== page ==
Disclosure: Nothing to disclose.

Chief Editor

Zab Mosenifar, MD, FACP, FCCP Geri and Richard Brawerman Chair in Pulmonary and Critical Care Medicine, Professor and Executive Vice Chairman, Department of Medicine, Medical Director, Women's Guild Lung Institute, Cedars Sinai Medical Center, University of California, Los Angeles, David Geffen School of Medicine

Zab Mosenifar, MD, FACP, FCCP is a member of the following medical societies: American College of Chest Physicians, American College of Physicians, American Federation for Medical Research, American Thoracic Society

Disclosure: Nothing to disclose.

Additional Contributors

Sat Sharma, MD, FRCPC Professor and Head, Division of Pulmonary Medicine, Department of Internal Medicine, University of Manitoba; Site Director, Respiratory Medicine, St Boniface General Hospital

Sat Sharma, MD, FRCPC is a member of the following medical societies: American Academy of Sleep Medicine, American College of Chest Physicians, American College of Physicians-American Society of Internal Medicine, American Thoracic Society, Canadian Medical Association, Royal College of Physicians and Surgeons of Canada, Royal Society of Medicine, Society of Critical Care Medicine, World Medical Association

Disclosure: Nothing to disclose.

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Sleep-related disordered breathing continuum ranging from simple snoring to obstructive sleep apnea (OSA). Upper airway resistance syndrome (UARS) occupies an intermediate position between these extremes. Note areas of overlap among the conditions.
In this polysomnogram summary graph, obstructive sleep apnea (OSA) severity and the degree of oxygen desaturation (SpO2%) worsen in rapid eye movement (REM) sleep (the black underlined sections) compared with non-REM sleep. This is often the case in OSA patients, especially in OSA patients with comorbid lung disease.
MRI rendering of a patient without obstructive sleep apnea (OSA) (left panel) and a patient with OSA (right panel).
Top image is 3-dimensional surface renderings of the upper airway demonstrating the effect of progressive increases in continuous positive airway pressure (CPAP) from 0-15 cm of water on upper-airway volume in a patient with upper airway narrowing. CPAP significantly increases airway volume in the retropalatal (RP) and retroglossal (RG) regions. Bottom image is soft tissue images in the same patient in the RP region at analogous levels of CPAP. With increasing CPAP, the upper airway progressively enlarges, particularly in the lateral dimension. Note the progressive thinning of the lateral pharyngeal walls as the level of CPAP increases. Little movement occurs in the parapharyngeal fat pads, the white structures lateral to the airway. The first image in each series depicts the baseline upper airway narrowing present in this patient.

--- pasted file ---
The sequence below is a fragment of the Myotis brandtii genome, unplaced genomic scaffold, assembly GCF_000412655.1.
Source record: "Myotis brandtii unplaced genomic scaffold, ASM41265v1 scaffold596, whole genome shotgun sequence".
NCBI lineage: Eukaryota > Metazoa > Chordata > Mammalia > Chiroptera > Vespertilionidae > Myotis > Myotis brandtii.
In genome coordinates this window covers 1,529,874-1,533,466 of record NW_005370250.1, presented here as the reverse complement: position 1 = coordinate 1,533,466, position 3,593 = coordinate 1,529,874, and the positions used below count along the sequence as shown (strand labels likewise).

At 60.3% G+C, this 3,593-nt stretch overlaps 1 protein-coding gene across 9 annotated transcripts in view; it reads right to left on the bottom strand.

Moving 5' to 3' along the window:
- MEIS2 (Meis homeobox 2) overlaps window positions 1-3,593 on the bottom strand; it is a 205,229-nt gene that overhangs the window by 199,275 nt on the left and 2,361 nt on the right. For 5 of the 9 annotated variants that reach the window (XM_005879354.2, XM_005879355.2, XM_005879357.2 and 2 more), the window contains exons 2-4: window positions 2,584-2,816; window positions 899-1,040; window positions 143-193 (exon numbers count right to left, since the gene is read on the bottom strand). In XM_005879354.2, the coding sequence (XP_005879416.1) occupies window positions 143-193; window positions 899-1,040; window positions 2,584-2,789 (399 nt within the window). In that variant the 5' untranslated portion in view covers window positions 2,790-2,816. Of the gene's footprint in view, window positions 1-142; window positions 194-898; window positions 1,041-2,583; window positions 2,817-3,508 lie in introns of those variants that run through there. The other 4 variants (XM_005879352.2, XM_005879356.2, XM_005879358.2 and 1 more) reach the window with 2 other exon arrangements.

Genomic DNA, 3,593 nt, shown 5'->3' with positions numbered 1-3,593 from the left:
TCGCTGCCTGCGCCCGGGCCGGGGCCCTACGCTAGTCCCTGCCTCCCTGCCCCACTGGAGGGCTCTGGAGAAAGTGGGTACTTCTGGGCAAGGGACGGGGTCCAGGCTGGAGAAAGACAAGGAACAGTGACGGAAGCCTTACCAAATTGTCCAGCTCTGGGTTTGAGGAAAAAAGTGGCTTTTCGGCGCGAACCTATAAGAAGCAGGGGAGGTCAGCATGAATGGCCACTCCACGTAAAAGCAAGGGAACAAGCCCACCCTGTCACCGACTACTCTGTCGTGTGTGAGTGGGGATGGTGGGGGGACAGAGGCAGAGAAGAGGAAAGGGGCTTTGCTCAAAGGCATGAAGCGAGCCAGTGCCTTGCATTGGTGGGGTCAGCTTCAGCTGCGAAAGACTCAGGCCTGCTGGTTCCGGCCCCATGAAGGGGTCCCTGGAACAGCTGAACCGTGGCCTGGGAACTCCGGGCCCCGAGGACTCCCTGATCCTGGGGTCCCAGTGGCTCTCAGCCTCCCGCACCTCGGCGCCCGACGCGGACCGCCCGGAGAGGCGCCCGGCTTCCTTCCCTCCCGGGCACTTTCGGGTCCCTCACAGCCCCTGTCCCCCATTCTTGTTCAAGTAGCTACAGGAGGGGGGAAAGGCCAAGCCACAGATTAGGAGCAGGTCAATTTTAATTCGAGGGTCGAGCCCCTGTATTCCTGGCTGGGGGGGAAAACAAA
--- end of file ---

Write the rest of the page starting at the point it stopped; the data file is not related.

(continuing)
Potential relationship between obstructive sleep apnea-hypopnea syndrome (OSAHS) and the metabolic syndrome. OSAHS has been associated with 3 of the 5 major clinical abnormalities associated with the metabolic syndrome, which is hypertension, insulin resistance, and proinflammatory/oxidative stress. OSAHS may be contributing to and/or modulating the severity of these metabolic abnormalities.
The Mallampati Classification is illustrated. The airway class is based on this visual heuristic.
Tonsil grades.
Obstructive sleep apnea. Note the absence of flow (red arrow) despite paradoxical respiratory effort (green arrow).
Central sleep apnea (thick areas). Note the absence of both flow and respiratory effort (green double arrows).
Comparison of a central apnea (box) and obstructive apnea (circle).
Mixed sleep apnea. Note that the apnea (orange arrow) begins as a central apnea (effort absent; red double arrow) and ends as an obstructive apnea (effort present; green double arrow). Note the arousal (blue arrow) that terminates the apnea and the desaturation (purple arrow) that follows.
A 2-minute recording of sleep showing 4 hypopneas (thick arrows) and associated oxygen desaturations (red arrows). This recording illustrates the recurrent nature of the sleep-disordered breathing observed in many patients.
Effect of nasal continuous positive airway pressure (CPAP) on oxygen saturation in sleep apnea. The upper portion of this figure shows the raw oxygen saturation trace from 1 night of a sleep study. Below the raw trace are vertical lines that indicate the presence of either an apnea or hypopnea. Before CPAP, frequent respiratory events with significant desaturations occurred. During the night, CPAP was applied, resulting in the elimination of the apnea and hypopneas and normalization of the oxygen trace.
Examples of good (upper panel) and poor (lower panel) compliance. In the upper panel, the patient is using continuous positive airway pressure (CPAP) most nights and generally for more than 4 hours (solid black line). In the lower panel, the patient is using CPAP infrequently and, when used, is wearing the CPAP device for less than 4 hours.
Approach to a patient with excessive daytime sleepiness after treatment with nasal continuous positive airway pressure.